How ‘the food of the gods’ chocolate spread 5000 years ago

The modern cacao tree – whose scientific name means ‘the food of the gods’ – likely spread from the Amazon basin to other regions of South and Central America along trade routes, at least 5000 years ago, say international researchers. Residues found in ancient vessels showed the researchers how different strains of the ‘chocolate tree’ were bred, suggesting that cacao products were widely used among the cultures of the people in the region. They found high levels of diversity among the ancient strains, which they suggest means that genetically distinct populations of these trees were bred together.

Journal/conference: Scientific Reports

Link to research (DOI): 10.1038/s41598-024-53010-6

Organisation/s: CIRAD, AGAP Institut, Montpellier, France

Funder: I-Site MUSE and Valrhona – publicly funded through ANR (the French National Research Agency) under the “Investissement
d’avenir” program with the reference ANR-16-IDEX-0006. We thank the Canadian Tri-Council New Frontiers
in Research-Exploration grant (NFRFE-2018-00066) which has supported the work performed at the University
of British Columbia.

Media release

From: Springer Nature

 Tracing the spread of cacao domestication *IMAGES*

The cacao tree (Theobroma cacao), whose beans (cocoa) are used to make products including chocolate, liquor and cocoa butter, may have spread from the Amazon basin to the other regions of South and Central America at least 5,000 years ago via trade routes, suggests a paper published in Scientific Reports. These findings, based on residues in ancient vessels, reveal how different strains of cacao tree were bred and suggest that cacao products were more widely used among ancient South and Central American cultures than previously thought.

The modern cacao tree — whose scientific name means ‘the food of the gods’ — is one of the world’s most important crops. There are eleven known genetic groups including the widely used Criollo and Nacional strains. Although it is well established that the cacao tree was originally domesticated in the upper Amazonian basin, it has not been clear how its use by other cultures spread throughout South and Central America. 

Claire Lanaud and colleagues analysed residues from 352 ceramic items from 19 pre-Colombian cultures spanning from approximately 5,900 to 400 years ago across Ecuador, Colombia, Peru, Mexico, Belize, and Panama. The authors tested for the presence of ancient cacao DNA and those of three methylxanthine (mild stimulant) components that are present in modern T. cacao strains — theobromine, theophylline, and caffeine — to identify ancient T. cacao residues. The authors also used genetic information from 76 modern samples of T. cacao to establish the ancestry of ancient cacao present in the ceramic items, which could reveal how ancient strains diversified and spread.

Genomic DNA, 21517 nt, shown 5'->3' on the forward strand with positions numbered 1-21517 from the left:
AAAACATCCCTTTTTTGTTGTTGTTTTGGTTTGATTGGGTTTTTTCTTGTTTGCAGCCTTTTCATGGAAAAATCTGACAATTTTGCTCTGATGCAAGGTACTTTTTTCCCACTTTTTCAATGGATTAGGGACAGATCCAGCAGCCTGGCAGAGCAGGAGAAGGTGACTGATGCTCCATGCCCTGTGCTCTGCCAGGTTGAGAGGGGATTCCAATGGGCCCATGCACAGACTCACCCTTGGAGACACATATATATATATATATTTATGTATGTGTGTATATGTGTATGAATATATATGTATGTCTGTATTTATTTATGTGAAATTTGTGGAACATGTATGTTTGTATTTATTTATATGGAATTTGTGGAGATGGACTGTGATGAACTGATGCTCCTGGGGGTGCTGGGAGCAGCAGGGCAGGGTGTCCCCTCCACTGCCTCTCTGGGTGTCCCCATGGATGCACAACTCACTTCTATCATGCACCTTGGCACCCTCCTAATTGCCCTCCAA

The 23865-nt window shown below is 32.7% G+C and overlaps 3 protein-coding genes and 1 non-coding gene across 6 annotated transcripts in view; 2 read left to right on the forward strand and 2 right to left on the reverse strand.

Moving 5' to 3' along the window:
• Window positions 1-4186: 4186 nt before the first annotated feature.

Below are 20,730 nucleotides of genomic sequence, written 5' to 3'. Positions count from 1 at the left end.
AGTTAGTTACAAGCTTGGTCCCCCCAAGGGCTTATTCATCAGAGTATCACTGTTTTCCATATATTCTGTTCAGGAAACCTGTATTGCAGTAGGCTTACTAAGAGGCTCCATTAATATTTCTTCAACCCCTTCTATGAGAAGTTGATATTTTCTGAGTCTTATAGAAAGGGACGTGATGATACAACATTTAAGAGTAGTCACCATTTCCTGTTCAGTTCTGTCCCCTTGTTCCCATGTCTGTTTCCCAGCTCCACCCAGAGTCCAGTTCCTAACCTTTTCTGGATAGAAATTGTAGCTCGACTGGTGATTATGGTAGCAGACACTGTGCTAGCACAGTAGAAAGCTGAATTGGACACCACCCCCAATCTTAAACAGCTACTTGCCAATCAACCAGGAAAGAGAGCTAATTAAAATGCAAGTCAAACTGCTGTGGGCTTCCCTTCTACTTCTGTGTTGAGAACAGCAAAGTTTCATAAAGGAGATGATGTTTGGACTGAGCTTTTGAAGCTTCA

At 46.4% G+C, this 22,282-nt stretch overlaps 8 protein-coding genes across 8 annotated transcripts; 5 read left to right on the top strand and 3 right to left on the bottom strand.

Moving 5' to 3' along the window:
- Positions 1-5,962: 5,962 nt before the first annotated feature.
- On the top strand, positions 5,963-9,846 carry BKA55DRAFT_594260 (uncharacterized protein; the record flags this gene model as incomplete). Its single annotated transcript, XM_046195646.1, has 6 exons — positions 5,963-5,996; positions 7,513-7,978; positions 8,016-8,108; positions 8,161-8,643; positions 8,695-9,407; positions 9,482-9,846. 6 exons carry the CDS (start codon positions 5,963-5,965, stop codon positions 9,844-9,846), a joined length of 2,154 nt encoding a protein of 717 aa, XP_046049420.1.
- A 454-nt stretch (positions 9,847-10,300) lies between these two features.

The findings demonstrate that cacao was extensively cultivated along the Pacific Coast soon after its domestication in the Amazon at least 5,000 years ago, with high levels of diversity among the ancient strains indicating that genetically distinct populations were bred together. The presence of cacao genotypes originating from the Peruvian Amazon in the coastal Valdivia Ecuadorian region suggests that these cultures had long-standing contact, according to the authors. Peruvian strains were also detected in artefacts from the Colombian Caribbean coast. Together, this indicates that cacao strains underwent a wide diffusion across countries and were cross bred to adapt to new environments as different cultures adopted their use, suggest the authors. 

They conclude that greater understanding of cacao’s genetic history and diversity may help to counter threats, such as disease and climate change, facing modern cacao strains. 


Leave a Comment